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DVD Review: Incredible Self-Working Card Tricks Vol 5

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DVD Review: Incredible Self-Working Card Tricks Vol 5
Now with a fifth volume, Michael Maxwell offers another set of "self-working card tricks" that require no sleight-of-hand or skill with cards. This DVD is good for beginners and comes with some decent effects and a couple of no-sleight variations on card classics.

Self-Working

I tend to dislike many self-working card tricks because of their use of piles; cutting sequences; stacked decks; suspicious-looking counts and general round-about procedures. Many effects also require the magician to place a pack of cards out of sight-behind the back-to perform the dirty work, a technique that I abhor.

There’s no replacement for good sleight-of-hand and solid card handling skills. But with entertaining presentations, some of the self-working effects here have potential. And Maxwell has compiled good tricks with clever and easy methods.

The strongest trick, “Stolen Cards” is an entertaining effect that uses a colorful deck consisting of cards from 52 different decks-all of the backs are different. Two different cards are pulled from the deck and placed by spectators in different parts of the deck. When the cards are brought back out with the cards immediately next to them, it is shown that the backs and fronts completely match. And the rest of the deck is shown to be of different backs and different values.

This one is easy, strong and disarming. But I’m not sure why Maxwell is explaining a marketed effect here. Spectators should simply purchase the trick as it’s not practical to make your own deck.

Hummers?

In “Hummer of a Trick,” a portion of the deck is cut and given to the magician. The magician shuffles cards face-up and face-down, and allows spectators to shuffle the pack as they wish. The magician takes the mixed up pack and places it under the table and breaks it into two sections. When the two sections are examined, the magician shows that each has the exact same number of face-up cards. This one is esoteric and I hate the action of placing cards underneath the table.

Something of a mini “Out of the This World” is “Hummer's Revealed Mystery.” A portion of the deck is cut and given to a spectator. The spectator is asked to place the pack under the table or behind his back and continually turn over two cards and cut the deck. The pack is handed to the magician who correctly predicts how many cards are face-up in the pack. And the red cards are shown to be face-up and the black cards face-down.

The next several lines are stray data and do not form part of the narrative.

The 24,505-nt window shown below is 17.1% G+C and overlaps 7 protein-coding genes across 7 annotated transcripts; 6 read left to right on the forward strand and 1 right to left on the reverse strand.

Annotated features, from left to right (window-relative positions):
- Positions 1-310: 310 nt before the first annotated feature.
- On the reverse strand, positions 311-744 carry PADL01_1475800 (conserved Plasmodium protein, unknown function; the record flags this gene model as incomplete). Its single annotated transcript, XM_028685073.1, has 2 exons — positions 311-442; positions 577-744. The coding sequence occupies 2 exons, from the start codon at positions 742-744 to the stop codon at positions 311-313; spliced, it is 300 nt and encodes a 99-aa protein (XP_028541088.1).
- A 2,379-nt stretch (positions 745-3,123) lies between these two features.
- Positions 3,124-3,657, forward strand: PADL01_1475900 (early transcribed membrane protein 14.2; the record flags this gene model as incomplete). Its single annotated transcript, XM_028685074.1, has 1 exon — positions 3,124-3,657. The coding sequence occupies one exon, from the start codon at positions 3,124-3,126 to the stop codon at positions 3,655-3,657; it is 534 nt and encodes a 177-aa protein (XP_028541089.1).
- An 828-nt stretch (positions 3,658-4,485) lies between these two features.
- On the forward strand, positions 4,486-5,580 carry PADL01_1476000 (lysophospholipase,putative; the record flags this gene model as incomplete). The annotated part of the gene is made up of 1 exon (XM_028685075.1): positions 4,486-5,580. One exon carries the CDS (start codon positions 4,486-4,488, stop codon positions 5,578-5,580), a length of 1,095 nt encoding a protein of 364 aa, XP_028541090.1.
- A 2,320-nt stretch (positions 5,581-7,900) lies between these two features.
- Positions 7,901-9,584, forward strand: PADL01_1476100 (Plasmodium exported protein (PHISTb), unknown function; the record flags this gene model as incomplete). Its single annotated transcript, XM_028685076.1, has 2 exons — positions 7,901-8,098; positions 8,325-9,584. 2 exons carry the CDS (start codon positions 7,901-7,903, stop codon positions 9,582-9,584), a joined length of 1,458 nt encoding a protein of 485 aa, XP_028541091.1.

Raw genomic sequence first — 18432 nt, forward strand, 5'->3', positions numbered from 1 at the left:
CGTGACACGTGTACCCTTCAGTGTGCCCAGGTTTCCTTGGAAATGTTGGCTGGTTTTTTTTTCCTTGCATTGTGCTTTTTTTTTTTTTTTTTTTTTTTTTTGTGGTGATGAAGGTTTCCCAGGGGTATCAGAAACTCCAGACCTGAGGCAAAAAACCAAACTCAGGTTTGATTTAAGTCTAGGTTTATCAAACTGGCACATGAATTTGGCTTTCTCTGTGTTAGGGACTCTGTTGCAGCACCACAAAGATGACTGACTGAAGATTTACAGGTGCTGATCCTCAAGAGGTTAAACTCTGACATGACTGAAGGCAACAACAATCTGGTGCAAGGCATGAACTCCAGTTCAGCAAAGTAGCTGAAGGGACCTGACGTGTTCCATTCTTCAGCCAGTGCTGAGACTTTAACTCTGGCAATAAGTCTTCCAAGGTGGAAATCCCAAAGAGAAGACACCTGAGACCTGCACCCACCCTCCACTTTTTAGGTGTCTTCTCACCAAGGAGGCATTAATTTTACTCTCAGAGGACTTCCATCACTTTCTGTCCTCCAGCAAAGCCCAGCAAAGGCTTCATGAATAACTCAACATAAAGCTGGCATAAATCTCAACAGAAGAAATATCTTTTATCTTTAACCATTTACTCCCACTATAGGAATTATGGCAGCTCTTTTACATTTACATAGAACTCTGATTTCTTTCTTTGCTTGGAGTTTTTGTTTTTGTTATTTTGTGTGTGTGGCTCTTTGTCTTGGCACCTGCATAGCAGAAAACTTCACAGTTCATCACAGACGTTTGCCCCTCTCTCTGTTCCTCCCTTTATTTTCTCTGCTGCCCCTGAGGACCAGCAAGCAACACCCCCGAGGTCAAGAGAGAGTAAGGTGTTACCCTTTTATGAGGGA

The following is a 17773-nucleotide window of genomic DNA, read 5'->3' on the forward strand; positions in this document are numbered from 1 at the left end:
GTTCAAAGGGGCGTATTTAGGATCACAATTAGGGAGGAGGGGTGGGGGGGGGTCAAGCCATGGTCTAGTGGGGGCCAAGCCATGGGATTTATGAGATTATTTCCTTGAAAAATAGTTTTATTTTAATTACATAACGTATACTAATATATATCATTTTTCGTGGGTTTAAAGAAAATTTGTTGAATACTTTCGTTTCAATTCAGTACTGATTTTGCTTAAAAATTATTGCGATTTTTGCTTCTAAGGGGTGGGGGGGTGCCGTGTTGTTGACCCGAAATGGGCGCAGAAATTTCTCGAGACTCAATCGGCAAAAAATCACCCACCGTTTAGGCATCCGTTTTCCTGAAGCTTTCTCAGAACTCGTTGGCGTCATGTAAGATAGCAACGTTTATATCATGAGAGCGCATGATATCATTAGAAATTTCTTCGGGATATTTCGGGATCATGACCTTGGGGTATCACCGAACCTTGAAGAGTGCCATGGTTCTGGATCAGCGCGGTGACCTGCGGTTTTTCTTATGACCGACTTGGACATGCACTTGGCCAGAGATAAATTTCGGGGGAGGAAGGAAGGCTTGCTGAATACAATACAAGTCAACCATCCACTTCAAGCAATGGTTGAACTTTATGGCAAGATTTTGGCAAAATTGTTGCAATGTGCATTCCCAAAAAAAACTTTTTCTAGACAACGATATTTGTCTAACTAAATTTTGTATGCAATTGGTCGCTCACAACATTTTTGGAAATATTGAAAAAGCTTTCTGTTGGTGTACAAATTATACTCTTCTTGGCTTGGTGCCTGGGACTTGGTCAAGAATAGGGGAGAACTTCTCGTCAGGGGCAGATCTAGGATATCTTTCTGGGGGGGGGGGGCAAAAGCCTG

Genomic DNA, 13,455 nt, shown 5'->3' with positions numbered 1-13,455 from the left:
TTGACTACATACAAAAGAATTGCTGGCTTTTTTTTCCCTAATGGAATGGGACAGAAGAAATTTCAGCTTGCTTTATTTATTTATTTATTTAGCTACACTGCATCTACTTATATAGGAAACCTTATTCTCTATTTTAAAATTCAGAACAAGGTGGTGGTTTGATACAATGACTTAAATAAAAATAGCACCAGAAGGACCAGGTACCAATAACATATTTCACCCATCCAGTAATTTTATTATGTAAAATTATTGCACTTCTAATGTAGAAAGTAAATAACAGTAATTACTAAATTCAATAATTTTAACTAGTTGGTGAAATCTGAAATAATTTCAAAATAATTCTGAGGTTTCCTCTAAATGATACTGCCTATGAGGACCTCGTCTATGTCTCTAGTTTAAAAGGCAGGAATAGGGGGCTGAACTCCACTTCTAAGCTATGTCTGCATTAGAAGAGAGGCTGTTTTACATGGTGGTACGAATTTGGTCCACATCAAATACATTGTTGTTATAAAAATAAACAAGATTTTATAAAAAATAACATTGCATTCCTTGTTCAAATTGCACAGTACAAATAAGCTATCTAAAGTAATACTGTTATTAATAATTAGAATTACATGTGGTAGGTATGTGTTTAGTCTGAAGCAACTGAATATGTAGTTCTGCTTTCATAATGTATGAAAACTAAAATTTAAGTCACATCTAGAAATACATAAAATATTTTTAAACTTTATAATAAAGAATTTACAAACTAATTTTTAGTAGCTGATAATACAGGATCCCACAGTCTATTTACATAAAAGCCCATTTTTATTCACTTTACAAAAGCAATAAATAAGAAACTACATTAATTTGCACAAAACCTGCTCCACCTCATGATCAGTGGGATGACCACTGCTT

The second phase of “Hummer's Revealed Mystery” is basically a “Triumph” routine where a deck is shuffled with face-up and face-down cards, and a selected card is laster found. Like the prior “Hummer” effect, I dislike all of the sneaky action that takes place out of sight.

Follow the Leader

In the intriguing “Follow the Leader,” the magician removes eight black cards and eight red cards and removes one black card and one red card from these packs to acts as “leaders.” Despite moving the leader cards around in various way, apparently switching piles, the card that is drawn from the red or black pile always matches. This one is very good and along with “Stolen Cards,” among the best effects.

In “Flight of the Knave & Queen,” the twelve court cards are taken from the deck. The magician counts 12 cards, and after a bit of tomfoolery, claims that two cards were made invisible and put into the main deck. At the end, the spectator counts ten cards instead of 12 and two court cards are indeed found in the deck. This is a great effect, but the method, which relies on miscounting is bold. Beginners may get nervous trying to pull this one off.

In a similar vein, “Cards Across” is a non-sleight variation of the classic effect where cards magically travel from one pile to another. The magician show a packet of cards that consists of 12 court cards and 12 black spot cards. One spectator counts 12 spot cards and sits on them. The magician counts the 12 court cards and gives them to a second spectator to sit on. In the end, two cards are shown to have flown from one pack to the other.

This one relies on the same bold count that is used in “Flight of the Knave & Queen.” For simple cards across, I prefer the method by Andrew Normansell (titled “Economy Flight”) which is just as easy and more direct.

In “Mind Mirror,” a spectator is asked to count several cards onto the table and then look at the card. The spectator then puts the card back, shuffles the deck and cuts it. The magician looks through the deck and find the card or reveals it in an interesting way. This one is a no-sleight card control.

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